What’s In the Garden Now – Turnips
By Les Harrison, UF/IFAS Wakulla County Extension Director and Shelley Swenson, UF/IFAS Wakulla County Family and Consumer Sciences Agent.
Simple, easy and low maintenance are not normally terms applied to growing vegetables in Wakulla County, or anywhere else. To every rule, however, there are a few exceptions and gardening is not the exception.
Gardeners this time of year have many advantages to go along with the challenges; insects are few to non-existent, there are far fewer weeds to compete for nutrients, and the temperatures will not induce heat exhaustion. Granted, vegetable selections are restricted, but there are options.
One of the traditional favorites in the South is the turnip, scientifically known as Brassica rapa. Turnips are simple and easy to grow, a low maintenance and low calorie choice for the holiday season.
This high yielding crop was once a staple in every garden south of the Mason-Dixon Line. Depending on the cultivar, almost the entire plant is usable for food. The leaves, commonly referred to as greens, are cooked like collards, kale, and mustard. There is a taste difference with turnips having a bitter tinge.
Some cultivars produce the greens almost exclusively. Seven-top is one locally popular variety which is at prolific at delivering usable leaves.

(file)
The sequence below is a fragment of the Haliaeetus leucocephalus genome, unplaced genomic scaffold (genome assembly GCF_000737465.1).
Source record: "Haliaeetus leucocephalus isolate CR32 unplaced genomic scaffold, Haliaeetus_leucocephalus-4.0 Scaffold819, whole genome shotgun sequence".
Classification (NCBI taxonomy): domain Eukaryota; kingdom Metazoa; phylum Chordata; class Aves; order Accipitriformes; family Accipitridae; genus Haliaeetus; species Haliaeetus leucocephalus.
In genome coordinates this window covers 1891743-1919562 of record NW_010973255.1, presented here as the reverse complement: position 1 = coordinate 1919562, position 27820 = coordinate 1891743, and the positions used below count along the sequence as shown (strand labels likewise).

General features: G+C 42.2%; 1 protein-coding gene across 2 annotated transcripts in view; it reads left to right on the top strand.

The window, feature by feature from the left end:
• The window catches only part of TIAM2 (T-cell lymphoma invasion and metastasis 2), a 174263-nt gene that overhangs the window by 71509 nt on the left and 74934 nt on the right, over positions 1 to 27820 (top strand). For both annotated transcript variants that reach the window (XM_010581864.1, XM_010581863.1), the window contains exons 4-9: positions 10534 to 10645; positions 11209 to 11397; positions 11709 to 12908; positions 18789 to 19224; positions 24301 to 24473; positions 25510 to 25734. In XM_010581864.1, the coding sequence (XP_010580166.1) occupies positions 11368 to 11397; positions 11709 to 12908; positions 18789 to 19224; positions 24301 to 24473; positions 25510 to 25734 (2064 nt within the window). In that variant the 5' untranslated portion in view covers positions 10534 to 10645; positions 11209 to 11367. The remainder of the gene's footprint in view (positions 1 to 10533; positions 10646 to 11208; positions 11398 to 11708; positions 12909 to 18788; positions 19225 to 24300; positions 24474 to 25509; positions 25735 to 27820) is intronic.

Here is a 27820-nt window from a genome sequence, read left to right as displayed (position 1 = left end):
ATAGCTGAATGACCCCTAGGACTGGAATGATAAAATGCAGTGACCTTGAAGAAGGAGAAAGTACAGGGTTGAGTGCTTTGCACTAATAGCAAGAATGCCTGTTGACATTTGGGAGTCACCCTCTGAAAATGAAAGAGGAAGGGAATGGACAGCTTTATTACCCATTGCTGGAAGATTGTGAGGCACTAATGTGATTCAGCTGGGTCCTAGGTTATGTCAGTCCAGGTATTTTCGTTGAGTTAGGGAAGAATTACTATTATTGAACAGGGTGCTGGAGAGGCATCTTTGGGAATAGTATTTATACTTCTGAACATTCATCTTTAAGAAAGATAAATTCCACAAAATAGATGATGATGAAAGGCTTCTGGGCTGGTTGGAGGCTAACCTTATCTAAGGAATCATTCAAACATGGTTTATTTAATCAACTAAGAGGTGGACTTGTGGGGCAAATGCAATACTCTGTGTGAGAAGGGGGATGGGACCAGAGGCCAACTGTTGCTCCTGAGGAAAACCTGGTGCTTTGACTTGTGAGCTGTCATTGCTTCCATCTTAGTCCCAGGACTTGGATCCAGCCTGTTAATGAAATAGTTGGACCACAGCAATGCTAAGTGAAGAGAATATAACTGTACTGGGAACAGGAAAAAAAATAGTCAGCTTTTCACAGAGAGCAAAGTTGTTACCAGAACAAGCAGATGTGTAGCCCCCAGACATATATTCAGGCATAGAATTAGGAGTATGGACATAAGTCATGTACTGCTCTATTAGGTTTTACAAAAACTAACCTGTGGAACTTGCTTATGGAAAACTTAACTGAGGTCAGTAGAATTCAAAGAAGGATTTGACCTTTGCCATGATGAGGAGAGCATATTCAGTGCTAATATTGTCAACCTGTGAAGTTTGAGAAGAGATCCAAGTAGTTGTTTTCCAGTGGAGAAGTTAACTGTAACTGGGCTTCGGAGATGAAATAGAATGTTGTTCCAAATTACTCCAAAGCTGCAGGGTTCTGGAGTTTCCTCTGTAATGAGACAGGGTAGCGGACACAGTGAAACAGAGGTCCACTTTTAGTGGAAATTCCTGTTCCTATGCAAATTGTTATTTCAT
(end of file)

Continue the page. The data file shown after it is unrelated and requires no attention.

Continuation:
Turnip roots may weigh up to about two pounds, depending on the specific cultivar. Usually the roots are harvested when smaller and before they become tough and fibrous. Size is partly a function of variety and partly a function of the length of time the turnip has been growing. Most varieties can be harvested in 60 to 85 days.
There are very small multi-color specialty varieties turnips which can be yellow, orange or red. These are only available when freshly harvested and do not keep well. The most common local root type turnip is purple top. It is easily distinguished by a bright purple band across the top of the root. This turnip cultivar was planted in the UF/IFAS Wakulla County Extension Office demonstration garden on Sept. 20. Harvest began 60 days later, but examples are still growing in the garden, which is available to visitor during the week.
Planting and cultivating turnips is simple and easy, and the seed is inexpensive and plentiful. The small hard seed are planted in rows and covered by one-quarter inch to one-half inch of dirt.
It is easy to drop too many seeds, so thinning of seedlings may be necessary. This problem can be alleviated by mixing the seed in clean sand to reduce the number of seed placed on the soil. The planting bed should remain moist, but not saturated.Germination will occur in about a week.
Turnips can be peeled before cooking, eaten raw or sliced, diced or julienned. When cooking this delicate root, cook only to the just-tender point to avoid overcooking as sweetness will diminish. Select smooth surfaced roots that are firm and heavy with some root hairs at the bottom. In general, the smaller the turnip, the sweeter that taste.
The roots store well by cutting the greens off and bagging them separately. Place the greens in the crisper section of the refrigerator for up to a week. In a half-cup cooked serving size, you will receive 15 calories and 15 percent of the daily recommend value of Vitamin C (based on a 2,000 calorie diet).